Eight months after suspending her presidential campaign on the heels of a Thanksgiving holiday spent in Iowa, Kamala Harris will be on the national ballot for the general election.
Though her campaign did not make it to the first-in-the-nation caucuses this year, the California senator now has a second chance at victory in 2020. Joe Biden, who will accept the Democratic Party’s nomination for president next week during a virtual convention, announced today Harris is his running mate.
“Joe Biden here. Big news: I’ve chosen Kamala Harris as my running mate,” Biden said Tuesday afternoon in a text message to supporters. “Together, with you, we’re going to beat Trump.”
“She simply is the future of this country. The future is female,” said Sue Dvorsky, a former Iowa Democratic Party chair and Harris endorser. “I know that Hillary Clinton broke that glass ceiling so that Harris could go through it. This is the most hopeful feeling I’ve had in the last few months.”
Deidre DeJear, who was Harris’ state chair, expressed her excitement on Twitter.
I just reached a new level of joy…
— Deidre DeJear (@DeidreDeJear) August 11, 2020
The Biden campaign said the pair will appear together on Wednesday in Wilmington, Delaware, to talk about “working together to restore the soul of the nation and fight for working families to move the country forward.”
In a tweet announcing his pick, Biden recalled Harris’ working relationship with his late son, Beau.
Back when Kamala was Attorney General, she worked closely with Beau. I watched as they took on the big banks, lifted up working people, and protected women and kids from abuse. I was proud then, and I'm proud now to have her as my partner in this campaign.
— Joe Biden (@JoeBiden) August 11, 2020
As a black woman, Bettendorf Rep. Phyllis Thede said she was “very proud” to see a woman of color on the ticket. (Harris’ mother was born in India, her father in Jamaica).
“My journey with her was from the very beginning, and then now I get to see her progress to the top of this ticket,” Thede said. “It’s really, really nice to see that. It sends a good message to all young girls that we can all be successful, we can all get to the top and work hard. I think she would be great at it.”
Speculation has swirled for months over which woman Biden would choose to help him defeat President Donald Trump in November.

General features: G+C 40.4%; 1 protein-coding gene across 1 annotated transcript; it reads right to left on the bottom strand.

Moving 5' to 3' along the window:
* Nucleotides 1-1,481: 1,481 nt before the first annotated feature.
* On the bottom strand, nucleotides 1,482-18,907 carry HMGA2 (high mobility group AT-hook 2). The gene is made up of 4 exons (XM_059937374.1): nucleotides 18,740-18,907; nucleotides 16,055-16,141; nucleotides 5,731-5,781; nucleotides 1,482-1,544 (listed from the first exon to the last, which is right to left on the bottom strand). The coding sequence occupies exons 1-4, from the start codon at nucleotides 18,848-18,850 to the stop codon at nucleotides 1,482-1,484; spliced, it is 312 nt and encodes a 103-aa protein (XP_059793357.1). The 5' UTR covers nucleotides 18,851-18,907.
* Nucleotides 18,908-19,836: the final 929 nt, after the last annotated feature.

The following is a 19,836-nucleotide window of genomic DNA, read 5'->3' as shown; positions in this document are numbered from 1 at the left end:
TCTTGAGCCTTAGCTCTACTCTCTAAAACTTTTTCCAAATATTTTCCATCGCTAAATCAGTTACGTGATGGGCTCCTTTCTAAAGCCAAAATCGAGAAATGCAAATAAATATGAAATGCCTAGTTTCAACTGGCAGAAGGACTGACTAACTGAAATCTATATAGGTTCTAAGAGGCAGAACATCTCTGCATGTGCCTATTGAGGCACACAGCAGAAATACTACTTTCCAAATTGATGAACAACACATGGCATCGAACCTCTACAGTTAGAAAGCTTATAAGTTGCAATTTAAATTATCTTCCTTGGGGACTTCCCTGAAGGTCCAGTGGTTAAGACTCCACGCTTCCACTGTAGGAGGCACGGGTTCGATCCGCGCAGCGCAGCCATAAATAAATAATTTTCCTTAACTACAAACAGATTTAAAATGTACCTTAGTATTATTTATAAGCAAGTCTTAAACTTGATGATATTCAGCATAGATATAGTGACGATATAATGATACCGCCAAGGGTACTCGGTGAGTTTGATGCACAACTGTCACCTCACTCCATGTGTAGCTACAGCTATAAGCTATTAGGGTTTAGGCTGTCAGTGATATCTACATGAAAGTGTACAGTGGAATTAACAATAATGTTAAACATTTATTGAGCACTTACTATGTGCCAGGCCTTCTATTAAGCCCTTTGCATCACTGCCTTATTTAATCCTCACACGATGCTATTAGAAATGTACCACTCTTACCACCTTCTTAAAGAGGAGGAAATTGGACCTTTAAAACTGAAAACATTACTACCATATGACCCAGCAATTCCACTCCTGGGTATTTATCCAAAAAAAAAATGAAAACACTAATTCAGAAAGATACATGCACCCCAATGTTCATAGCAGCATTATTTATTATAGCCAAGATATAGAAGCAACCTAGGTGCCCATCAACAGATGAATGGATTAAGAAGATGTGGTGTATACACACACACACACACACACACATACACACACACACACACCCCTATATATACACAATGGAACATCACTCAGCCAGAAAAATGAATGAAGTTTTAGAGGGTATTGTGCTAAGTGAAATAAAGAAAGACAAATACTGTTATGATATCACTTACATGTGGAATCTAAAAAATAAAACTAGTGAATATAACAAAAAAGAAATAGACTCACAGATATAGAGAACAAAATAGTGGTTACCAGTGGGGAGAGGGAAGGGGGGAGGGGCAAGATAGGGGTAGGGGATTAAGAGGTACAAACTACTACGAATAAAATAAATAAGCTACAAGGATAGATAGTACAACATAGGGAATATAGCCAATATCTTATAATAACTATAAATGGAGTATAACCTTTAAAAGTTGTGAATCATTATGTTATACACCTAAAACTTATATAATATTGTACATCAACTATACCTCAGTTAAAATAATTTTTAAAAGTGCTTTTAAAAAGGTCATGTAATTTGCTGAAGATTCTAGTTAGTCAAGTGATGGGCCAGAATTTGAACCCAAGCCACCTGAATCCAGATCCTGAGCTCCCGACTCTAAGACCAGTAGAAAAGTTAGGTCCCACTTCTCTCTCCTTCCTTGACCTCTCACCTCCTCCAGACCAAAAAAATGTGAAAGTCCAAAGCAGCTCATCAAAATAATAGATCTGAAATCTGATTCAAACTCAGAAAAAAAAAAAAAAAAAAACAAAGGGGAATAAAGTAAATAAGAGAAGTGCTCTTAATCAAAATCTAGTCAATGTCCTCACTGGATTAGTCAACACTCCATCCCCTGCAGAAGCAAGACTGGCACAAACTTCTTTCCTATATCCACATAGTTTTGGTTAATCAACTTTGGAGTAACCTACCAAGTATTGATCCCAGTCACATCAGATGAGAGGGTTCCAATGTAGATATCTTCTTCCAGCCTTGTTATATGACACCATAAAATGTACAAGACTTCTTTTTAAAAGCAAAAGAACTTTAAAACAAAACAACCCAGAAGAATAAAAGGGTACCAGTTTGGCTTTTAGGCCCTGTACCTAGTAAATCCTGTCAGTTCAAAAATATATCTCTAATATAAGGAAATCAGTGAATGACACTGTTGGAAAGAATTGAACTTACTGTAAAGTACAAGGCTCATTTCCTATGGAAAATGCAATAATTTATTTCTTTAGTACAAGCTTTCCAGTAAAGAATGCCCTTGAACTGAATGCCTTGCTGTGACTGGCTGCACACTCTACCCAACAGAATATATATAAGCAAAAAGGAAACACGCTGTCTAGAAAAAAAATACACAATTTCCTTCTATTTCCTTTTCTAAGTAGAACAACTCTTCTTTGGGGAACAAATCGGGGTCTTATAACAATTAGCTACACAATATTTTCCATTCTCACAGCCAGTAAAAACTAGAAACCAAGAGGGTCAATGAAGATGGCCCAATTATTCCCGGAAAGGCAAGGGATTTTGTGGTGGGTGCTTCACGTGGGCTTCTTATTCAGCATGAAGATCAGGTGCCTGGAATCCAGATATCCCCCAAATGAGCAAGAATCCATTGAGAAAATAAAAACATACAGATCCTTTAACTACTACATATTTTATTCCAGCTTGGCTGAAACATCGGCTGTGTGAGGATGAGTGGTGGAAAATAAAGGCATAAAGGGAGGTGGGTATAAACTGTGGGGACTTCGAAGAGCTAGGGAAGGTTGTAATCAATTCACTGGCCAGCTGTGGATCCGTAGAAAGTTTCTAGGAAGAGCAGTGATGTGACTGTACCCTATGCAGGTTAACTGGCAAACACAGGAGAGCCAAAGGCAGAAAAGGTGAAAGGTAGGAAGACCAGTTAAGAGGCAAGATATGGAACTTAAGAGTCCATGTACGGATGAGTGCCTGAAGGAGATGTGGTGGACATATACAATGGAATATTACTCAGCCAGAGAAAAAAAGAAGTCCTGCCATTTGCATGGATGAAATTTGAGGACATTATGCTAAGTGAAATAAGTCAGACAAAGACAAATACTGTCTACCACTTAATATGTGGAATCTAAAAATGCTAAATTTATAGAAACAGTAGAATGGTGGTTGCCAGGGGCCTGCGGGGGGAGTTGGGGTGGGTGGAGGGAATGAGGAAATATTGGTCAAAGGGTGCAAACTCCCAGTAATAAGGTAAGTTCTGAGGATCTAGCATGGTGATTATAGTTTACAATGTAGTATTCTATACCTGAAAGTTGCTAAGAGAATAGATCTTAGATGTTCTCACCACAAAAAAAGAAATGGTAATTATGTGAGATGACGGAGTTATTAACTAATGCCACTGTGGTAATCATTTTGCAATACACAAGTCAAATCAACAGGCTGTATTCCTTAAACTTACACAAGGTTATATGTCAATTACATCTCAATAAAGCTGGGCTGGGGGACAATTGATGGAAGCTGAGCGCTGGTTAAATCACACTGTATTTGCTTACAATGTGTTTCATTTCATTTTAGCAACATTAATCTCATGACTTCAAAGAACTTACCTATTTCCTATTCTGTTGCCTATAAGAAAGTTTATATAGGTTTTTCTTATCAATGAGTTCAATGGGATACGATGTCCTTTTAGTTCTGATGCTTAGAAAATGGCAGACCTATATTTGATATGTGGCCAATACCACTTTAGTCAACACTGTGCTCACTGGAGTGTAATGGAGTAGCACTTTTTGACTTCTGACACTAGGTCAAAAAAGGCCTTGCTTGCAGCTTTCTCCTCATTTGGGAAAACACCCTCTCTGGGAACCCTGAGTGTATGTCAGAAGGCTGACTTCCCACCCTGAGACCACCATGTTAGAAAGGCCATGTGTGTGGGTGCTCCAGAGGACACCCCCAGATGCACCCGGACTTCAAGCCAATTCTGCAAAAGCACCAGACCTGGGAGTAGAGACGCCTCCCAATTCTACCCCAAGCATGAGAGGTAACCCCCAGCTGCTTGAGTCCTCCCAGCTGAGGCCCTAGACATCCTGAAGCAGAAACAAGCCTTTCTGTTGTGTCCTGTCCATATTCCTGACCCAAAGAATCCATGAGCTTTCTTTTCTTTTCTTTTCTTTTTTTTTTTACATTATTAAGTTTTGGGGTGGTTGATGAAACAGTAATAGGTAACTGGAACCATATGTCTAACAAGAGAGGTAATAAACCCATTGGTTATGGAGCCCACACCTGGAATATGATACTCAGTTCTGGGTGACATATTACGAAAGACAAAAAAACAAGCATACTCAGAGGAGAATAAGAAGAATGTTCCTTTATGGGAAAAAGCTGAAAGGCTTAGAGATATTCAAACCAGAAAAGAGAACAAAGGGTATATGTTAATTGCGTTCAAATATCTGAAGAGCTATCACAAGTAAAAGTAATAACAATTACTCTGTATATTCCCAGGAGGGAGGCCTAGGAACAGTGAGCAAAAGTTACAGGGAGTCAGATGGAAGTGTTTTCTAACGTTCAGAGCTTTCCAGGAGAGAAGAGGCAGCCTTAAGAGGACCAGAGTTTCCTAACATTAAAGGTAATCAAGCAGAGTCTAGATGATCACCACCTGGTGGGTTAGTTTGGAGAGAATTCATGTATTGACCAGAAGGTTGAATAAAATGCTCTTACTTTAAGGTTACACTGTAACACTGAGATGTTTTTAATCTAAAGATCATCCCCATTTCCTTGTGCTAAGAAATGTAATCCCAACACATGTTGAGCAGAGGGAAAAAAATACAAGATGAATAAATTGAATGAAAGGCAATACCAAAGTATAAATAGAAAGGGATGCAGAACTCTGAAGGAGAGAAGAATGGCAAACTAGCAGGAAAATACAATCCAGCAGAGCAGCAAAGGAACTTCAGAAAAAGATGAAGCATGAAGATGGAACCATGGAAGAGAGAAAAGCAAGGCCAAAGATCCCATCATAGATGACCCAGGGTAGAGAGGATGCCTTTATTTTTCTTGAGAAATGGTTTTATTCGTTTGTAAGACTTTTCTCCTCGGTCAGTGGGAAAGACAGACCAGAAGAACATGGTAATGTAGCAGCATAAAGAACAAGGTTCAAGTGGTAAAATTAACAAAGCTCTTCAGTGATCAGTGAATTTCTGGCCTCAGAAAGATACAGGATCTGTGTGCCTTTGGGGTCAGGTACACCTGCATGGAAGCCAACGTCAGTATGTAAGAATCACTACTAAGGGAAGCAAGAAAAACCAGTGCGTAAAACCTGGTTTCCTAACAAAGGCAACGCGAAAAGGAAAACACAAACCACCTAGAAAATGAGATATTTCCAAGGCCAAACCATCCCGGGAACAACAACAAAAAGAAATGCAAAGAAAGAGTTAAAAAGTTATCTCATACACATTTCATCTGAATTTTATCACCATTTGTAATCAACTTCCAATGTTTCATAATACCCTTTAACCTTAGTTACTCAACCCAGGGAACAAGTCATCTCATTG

Fellow senator Elizabeth Warren also was said to have been on the short-list, as was Michigan Gov. Gretchen Whitmer, U.S. Rep. Karen Bass and Susan Rice, who served as President Obama’s national security adviser.
For Iowans who supported Harris during the Iowa Caucuses, today’s announcement is welcome news.
“What really drew me to Sen. Harris was the fact that out of all the candidates, other than Biden, she had the most qualifications and the most experience, and I really felt that she was, and is, uniquely suited for this moment,” said Meghann Foster of Coralville, the first elected official to endorse Harris during the caucus campaign.
Jokingly referring to herself as a “super fan,” Foster said Harris’ “ability to connect with people” and her experience in state and federal government would serve her well as Biden’s partner in the White House.
If needed, Foster said, “she truly is ready to step into the role of the presidency. She is ready to advise, to serve as a partner to Biden if he is elected.”
Rep. Thede did not know much about Harris before she showed up in Iowa, but once she became involved with the campaign, “I really started to see how I really liked what she was saying.”
Despite the pushback Harris received from some of the more progressive members of her party, due to her career as a prosecutor, Thede felt the criticism was unfair.
“We can question what she said or did, that’s fine. But at the same time, I think, OK, well maybe that wasn’t a good thing back then, here’s the way we look at it now,” Thede said.
Vanessa Phelan, of Des Moines, described Harris as “incredibly warm, incredibly empathetic and very much focused on what’s happening in people’s lives.”
“When she’s saying things like an injustice against one of us is an injustice against all of us, she really believes that down her core,” Phelan said.
By Elizabeth Meyer
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